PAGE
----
Flood insurance claims are different than regular property insurance claims because virtually all flood insurance claims have to follow federal regulations. The vast majority of all flood insurance policies are written through the National Flood Program. Even if a private company known as a Write Your Own (WYO) is listed as the insurer on the first pages of the policy, these insurers are merely participants in the National Flood Program and the ultimate payments do not come from them but out of the United States Treasury.

Here are the steps the National Flood Program Lists should be done first:

1. DETERMINE YOUR FLOOD LOSS AND REPORT YOUR CLAIM: Once it’s deemed safe by local officials, and you ensured the gas and electricity lines have been turned off, examine your property to determine if there is flood damage. If there is, contact your agent or insurance company to start your flood insurance claim and ask for an Advance Payment to help you begin recovering….

2. START CLEANING UP, BUT DOCUMENT YOUR DAMAGE FIRST: Be sure to document your flood loss using photos and videos before you start cleaning up your home. Please keep in mind that as a FEMA flood insurance policyholder, it is your responsibility to minimize the growth and spread of mold as much as possible…..

3. FILE FOR FEMA DISASTER ASSISTANCE: If there is a FEMA Presidential Disaster Declaration, file for FEMA assistance too because you may be eligible for additional funds to help with things like temporary housing….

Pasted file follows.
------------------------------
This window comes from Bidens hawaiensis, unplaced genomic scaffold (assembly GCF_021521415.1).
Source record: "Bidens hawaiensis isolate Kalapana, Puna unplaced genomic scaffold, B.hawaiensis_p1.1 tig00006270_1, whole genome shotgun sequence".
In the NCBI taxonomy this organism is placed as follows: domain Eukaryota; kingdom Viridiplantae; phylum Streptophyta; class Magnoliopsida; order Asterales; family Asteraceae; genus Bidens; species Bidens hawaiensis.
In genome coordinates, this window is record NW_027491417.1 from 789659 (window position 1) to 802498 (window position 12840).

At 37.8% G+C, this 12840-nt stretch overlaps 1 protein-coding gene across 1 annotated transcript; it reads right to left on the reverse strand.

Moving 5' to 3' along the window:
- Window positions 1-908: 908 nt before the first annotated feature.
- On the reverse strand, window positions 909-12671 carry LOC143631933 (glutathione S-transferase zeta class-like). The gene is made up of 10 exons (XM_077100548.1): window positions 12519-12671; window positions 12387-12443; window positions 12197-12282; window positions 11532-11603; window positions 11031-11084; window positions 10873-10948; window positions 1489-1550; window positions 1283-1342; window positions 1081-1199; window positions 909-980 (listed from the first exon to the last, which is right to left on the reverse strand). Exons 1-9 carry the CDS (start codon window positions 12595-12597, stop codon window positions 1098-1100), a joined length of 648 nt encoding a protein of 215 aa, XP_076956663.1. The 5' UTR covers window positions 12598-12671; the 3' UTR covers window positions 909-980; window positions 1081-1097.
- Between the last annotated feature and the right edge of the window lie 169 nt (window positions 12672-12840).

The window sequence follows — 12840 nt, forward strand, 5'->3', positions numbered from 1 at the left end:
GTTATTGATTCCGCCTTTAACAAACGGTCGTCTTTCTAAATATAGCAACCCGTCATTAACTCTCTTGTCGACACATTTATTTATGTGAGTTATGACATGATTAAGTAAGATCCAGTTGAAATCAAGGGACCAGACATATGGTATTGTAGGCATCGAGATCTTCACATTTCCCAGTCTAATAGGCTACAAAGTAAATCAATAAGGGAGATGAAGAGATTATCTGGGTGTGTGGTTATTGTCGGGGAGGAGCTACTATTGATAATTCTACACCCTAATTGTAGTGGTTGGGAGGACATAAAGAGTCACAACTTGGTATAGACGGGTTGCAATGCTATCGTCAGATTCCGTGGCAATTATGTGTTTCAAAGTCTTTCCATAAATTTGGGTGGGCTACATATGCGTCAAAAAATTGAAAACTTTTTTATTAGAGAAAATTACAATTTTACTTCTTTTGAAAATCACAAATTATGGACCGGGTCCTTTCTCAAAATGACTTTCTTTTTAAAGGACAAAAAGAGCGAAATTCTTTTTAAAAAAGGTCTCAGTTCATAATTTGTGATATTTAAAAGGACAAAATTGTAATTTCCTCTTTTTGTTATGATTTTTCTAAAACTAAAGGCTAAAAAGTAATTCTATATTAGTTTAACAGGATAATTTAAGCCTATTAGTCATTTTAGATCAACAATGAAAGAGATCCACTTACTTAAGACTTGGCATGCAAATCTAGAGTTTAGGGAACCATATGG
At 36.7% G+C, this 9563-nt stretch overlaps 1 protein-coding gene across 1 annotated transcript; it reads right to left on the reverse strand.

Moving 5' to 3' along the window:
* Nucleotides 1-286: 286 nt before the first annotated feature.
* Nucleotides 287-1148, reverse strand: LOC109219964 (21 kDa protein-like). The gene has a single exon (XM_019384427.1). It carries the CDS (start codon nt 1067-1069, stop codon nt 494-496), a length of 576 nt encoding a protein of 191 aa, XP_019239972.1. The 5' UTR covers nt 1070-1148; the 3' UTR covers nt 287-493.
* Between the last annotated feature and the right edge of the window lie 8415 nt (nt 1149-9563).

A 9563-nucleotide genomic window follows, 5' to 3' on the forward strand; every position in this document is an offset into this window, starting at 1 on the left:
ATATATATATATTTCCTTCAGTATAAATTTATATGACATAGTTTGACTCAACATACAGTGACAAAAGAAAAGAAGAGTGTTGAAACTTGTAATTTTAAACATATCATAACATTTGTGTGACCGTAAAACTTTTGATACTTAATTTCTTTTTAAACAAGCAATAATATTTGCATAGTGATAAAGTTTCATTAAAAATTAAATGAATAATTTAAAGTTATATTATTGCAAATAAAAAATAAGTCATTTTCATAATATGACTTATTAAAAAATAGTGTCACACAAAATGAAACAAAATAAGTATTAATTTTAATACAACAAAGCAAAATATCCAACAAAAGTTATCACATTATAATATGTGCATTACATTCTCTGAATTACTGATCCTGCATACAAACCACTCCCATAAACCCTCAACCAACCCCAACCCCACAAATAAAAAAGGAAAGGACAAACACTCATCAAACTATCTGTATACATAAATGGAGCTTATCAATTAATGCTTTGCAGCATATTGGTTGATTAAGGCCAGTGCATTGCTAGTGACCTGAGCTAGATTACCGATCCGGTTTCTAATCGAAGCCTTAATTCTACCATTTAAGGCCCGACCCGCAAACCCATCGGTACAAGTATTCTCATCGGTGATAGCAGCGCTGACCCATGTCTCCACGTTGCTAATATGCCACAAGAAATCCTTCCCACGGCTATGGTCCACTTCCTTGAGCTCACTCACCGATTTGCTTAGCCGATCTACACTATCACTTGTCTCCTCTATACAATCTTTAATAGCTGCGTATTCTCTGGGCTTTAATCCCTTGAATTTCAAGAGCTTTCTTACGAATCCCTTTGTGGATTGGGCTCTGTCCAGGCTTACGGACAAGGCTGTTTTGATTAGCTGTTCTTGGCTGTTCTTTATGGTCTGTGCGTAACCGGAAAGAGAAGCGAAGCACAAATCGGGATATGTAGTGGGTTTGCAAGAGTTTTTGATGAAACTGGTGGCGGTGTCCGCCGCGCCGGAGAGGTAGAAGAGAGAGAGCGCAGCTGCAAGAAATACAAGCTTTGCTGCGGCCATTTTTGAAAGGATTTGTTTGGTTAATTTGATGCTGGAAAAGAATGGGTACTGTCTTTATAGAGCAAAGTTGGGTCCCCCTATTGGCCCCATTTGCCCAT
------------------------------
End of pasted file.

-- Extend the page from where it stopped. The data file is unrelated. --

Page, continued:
The National Flood Program does better than most insurance companies explaining in writing how many of these steps should be completed:

STEP 1: Start the Claims Process

….Make sure you have the following information handy when speaking to your agent or insurance company:

  • Policy Declarations page (official document detailing your flood insurance coverage), if available
  • How you can be reached: Telephone phone number or alternate contact number; email address
  • The insured property location
  • The name of any mortgage company(s)

An adjuster should contact you within a few days of starting your claim. If you do not hear from an adjuster, you can contact your insurance agent or company again.

STEP 2: Prepare for your inspection

Before entering, make sure it’s safe to re-enter the building. Take photographs and videos of the damaged property, including items you plan to discard. As much as possible, your photos and videos should document the structural damage; standing floodwater levels (both inside and outside); and damage to appliances, furniture and other items before moving, removing or discarding anything. Your adjuster will need evidence of the damage to your home and possessions to prepare your repair estimate.

  • For items like washers and dryers, hot water heaters, kitchen appliances, televisions, and computers, make sure you take a photograph of the make, model, and serial number.
  • For your building items (e.g., flooring), retain samples such as carpet, wallpaper, and drapes for your adjuster’s inspection.
  • Immediately throw away flooded content items that pose a health risk, such as perishable food items, clothing, cushions, pillows, etc. after photographing them.